Colloquium on the Global South examines the politics of food

The political process involved in getting food from the farmers’ fields to the tables of those who need it is the topic of the next Colloquium on the Global South symposium, titled "Food Movements and Alliances: Toward Justice and Sovereignty" on Wednesday, March 12, from 2:30 to 4:30pm, in 305 York Lanes, Keele campus.

The issues of food and agriculture will be discussed by Raj Patel, a visiting scholar at the Center for African Studies at the University of California at Berkeley; York PhD candidate in environmental studies Lauren Baker; University of Toronto sociology Professor Harriet Friedmann; and Sally Miller, a food writer and researcher.

Right: Raj Patel 

In response to growing social inequality, environmental crises and health concerns, there has been a proliferation of movements and alliances working on food and agriculture issues over the past decade. These transnational efforts offer a window into the politics of food from seed to table.

Focusing on food alliances and movements in Canada, the US, Mexico, South Africa and India, the panel will examine diverse strategies for confronting corporate control of the food system, tensions between localization and globalization of food movements, and the challenges of building alliances across differences. It will also look at new cultural, economic and ecological practices emerging in food alternatives worldwide.

Right: Harriet Friedmann

Patel is a Fellow at the Food First Institute of Food and Development Policy in the US, where he was previously a policy analyst. It was there that Patel says he first learned about land struggles and became involved with The Land Research Action Network, a network of researchers and social movements committed to the promotion and advancement of the fundamental rights of individuals and communities to land and to equitable access to the resources necessary for life with human dignity. Patel is also a research associate at the School of Development Studies at the University of KwaZulu-Natal in South Africa.

His upcoming book, Stuffed And Starved: The Hidden Battle for the World Food System (Melville House Publishing, April 2008), looks at the global food system and why there are one billion overweight people and 800 million going hungry.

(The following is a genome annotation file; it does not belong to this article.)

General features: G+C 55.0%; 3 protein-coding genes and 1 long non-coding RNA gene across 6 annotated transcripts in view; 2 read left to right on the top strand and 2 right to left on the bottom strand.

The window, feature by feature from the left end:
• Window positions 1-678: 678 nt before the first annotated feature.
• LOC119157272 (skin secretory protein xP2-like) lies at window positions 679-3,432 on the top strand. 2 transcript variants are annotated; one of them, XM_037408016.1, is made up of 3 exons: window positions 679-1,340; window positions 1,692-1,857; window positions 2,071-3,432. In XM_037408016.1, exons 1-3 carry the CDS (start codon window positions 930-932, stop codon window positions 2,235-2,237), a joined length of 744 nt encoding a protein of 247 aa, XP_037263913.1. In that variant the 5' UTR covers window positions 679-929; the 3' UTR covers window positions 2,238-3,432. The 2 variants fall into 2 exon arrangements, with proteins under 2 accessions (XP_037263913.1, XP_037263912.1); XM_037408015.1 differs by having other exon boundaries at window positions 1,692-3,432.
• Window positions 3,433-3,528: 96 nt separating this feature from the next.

Left: Sally Miller

Friedmann is the associate Chair of the Department of Sociology and a Fellow of the Centre for International Studies at U of T. She has published widely in US, European and Canadian journals on issues related to food and agriculture and her research includes international regulation of food and agriculture, family and corporate enterprises in the agro-food sector of the world economy, patterns of international trade and farm structures, persistence and change in diets and cuisines, and agroecology.

Miller has a PhD in anthropology from Cornell and a masters degree in environmental studies from York with close to 20 years of experience in marketing and administration in the cooperative and natural food sectors. Recently, she co-founded, along with several others, the Fourth Pig Worker Co-op dedicated to the design and installation of alternative energy and to natural home-building. Her forthcoming book on food activism – Edible Action is due out in fall 2008 from Fernwood Publishing.

Left: Lauren Baker

Baker is a food researcher and activist interested in local food economies and food policy. Her research focuses on local corn networks in post-NAFTA Mexico.

The symposium is co-organized by Baker and York environmental studies Professor Deborah Barndt, Chair of the symposium. 

The Colloquium on the Global South is an open space for debate and critical inquiry for students, faculty members, NGOs, social activists and policy makers. It is presented by the University Consortium on the Global South (UCGS). The symposiums are free and open to everyone.

The UCGS is an inter-unit initiative based at York University that encourages academic engagement with the global south. Its initiators recognize problems and issues increasingly transcend regional boundaries.

For more information about the UCGS, or to register for updates, contact Tim Clark at